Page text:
Allowing students to choose their assignments is another tactic that automatically differentiates instruction: Rather than creating one learning activity to meet an objective, create several for students to choose from. They will pick the one that interests them the most and, at the same time, self-differentiate according to their capacity and needs. If a student is challenged in writing, then invariably he will choose the graphic novel over the essay. If a student is more academic, then she will select the research paper instead of the television infomercial. The trick is to come up with activities that involve similar amounts of effort and require the same level of learning.

Encouraging student inquiry is another method that promotes differentiation of learning. When a student is asking questions, those questions are automatically going to be at his or her cognitive level. The key is to help the students find the answers at their level.

Looking back, I can divide the differentiated-instruction techniques that I used into two categories: designed differentiation and intrinsic differentiation. Those I've described here are in the intrinsic-differentiation category. In my next post, I will discuss designed differentiation. Meanwhile, go have some fun differentiating for those acronym kids!

But until then, what experiences have you had with creating intrinsically differentiated learning environments? Please share your thoughts.

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Jacqueline B. Good's picture
Anonymous (not verified)

As I replied to Devon, I feel teachers fear differentiating not only instruction but asignments and grading. Too often teachers do not realize a student does not have to have an IEP for a teacher to modify or accommodate a student. It is not fair to have the same expectations of all students, so how can it be fair to grade them on the same scale. A classroom environment that fosters understanding and compassion will keep students from seeing this differentiating as unfair. If you are using differentiated instruction you should have lessons that highlight the lower achieving students abilities allowing the higher achieving students to experience both sides of the curve. It is often difficult to find a strength you can play on from the lower achieving students but close study and knowledge of your students, should make it possible. If you are using cooperative learning then each student should bring something to the table. It is often hard to get your high achieving student to let others give input. So you have monitor and stop this tendency to do everything themselves because they don't trust others to live up to their standards. If the students know you are taking abilities into account when grading it lessens the fear of not being the best all the time. I think every aspect of teaching should be differentiated. It takes a lot of work but the results are more understanding and compassionate students, which makes the world a better place.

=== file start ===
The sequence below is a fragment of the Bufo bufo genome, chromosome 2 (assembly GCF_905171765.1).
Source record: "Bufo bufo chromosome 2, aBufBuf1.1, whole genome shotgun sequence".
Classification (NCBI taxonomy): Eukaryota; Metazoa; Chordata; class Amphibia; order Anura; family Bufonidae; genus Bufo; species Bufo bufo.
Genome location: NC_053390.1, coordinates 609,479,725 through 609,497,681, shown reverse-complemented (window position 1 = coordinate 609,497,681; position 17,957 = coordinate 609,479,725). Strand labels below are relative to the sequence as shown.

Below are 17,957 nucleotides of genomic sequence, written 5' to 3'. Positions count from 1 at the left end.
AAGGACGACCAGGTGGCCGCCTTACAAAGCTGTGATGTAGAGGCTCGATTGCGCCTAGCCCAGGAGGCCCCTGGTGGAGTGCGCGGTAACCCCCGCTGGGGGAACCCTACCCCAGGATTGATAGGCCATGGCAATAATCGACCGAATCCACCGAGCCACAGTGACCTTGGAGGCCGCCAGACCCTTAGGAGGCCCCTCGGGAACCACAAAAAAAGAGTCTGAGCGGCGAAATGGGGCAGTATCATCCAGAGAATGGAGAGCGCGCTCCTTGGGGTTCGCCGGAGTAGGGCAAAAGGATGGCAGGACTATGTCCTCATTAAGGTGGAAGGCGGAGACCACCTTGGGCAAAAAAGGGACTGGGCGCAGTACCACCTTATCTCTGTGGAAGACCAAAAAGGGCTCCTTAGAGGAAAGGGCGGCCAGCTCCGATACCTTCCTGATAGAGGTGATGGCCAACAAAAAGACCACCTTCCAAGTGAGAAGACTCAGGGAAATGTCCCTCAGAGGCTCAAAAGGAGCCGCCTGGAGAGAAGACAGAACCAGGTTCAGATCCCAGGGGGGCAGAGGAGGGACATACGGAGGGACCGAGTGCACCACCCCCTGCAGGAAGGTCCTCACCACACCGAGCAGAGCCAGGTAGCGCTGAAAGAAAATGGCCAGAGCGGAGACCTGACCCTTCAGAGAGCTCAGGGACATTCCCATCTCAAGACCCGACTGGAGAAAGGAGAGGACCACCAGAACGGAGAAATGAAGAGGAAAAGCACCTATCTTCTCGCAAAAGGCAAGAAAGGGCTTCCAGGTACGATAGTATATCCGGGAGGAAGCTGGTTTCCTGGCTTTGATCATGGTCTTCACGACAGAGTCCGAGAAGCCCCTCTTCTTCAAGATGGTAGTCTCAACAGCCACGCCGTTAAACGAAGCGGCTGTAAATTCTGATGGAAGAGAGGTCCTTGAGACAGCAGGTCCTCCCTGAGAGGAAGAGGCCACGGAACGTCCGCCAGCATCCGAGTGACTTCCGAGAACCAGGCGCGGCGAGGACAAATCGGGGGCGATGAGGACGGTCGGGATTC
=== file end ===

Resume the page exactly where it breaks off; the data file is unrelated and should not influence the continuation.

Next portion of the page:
Equality does not go hand in hand with fairness. Would it be fair to expect me at 100 pounds to lift the same amount of weight as a 200 pound person? Why do we feel we have to have the same assignments and or grading scale for such a variety of learners?

DVogt's picture
Anonymous (not verified)

Your blog reminds me of an analogy I heard at an AGATE(Gifted and Talented) conference in Montana a few years ago. I don't remember the exact wording, but it went something like this:

Imagine a person went to the doctor because of a broken leg. After examination, the doctor replies, "Take two aspirin, and call me in the morning."

Another person goes to the same doctor complaining of bad stomach pains. Again the doctor says, "Take two aspirin, and call me in the morning."

A third person is bleeding profusely. Still the doctor says, "Take two aspirin, and call me in the morning."

If a doctor behaved in this manner, I am sure he or she would not be practicing medicine for long. Why do some people think it okay for teachers to treat all students the same?

Differentiation takes time and effort, but it is worth it!

Ben Johnson (author)'s picture
Anonymous (not verified)


As you do, I believe that technology, if used correctly, has the capacity to make teachers much more effective at inspiring learning, and make students much more effective at acquiring knowledge and skills.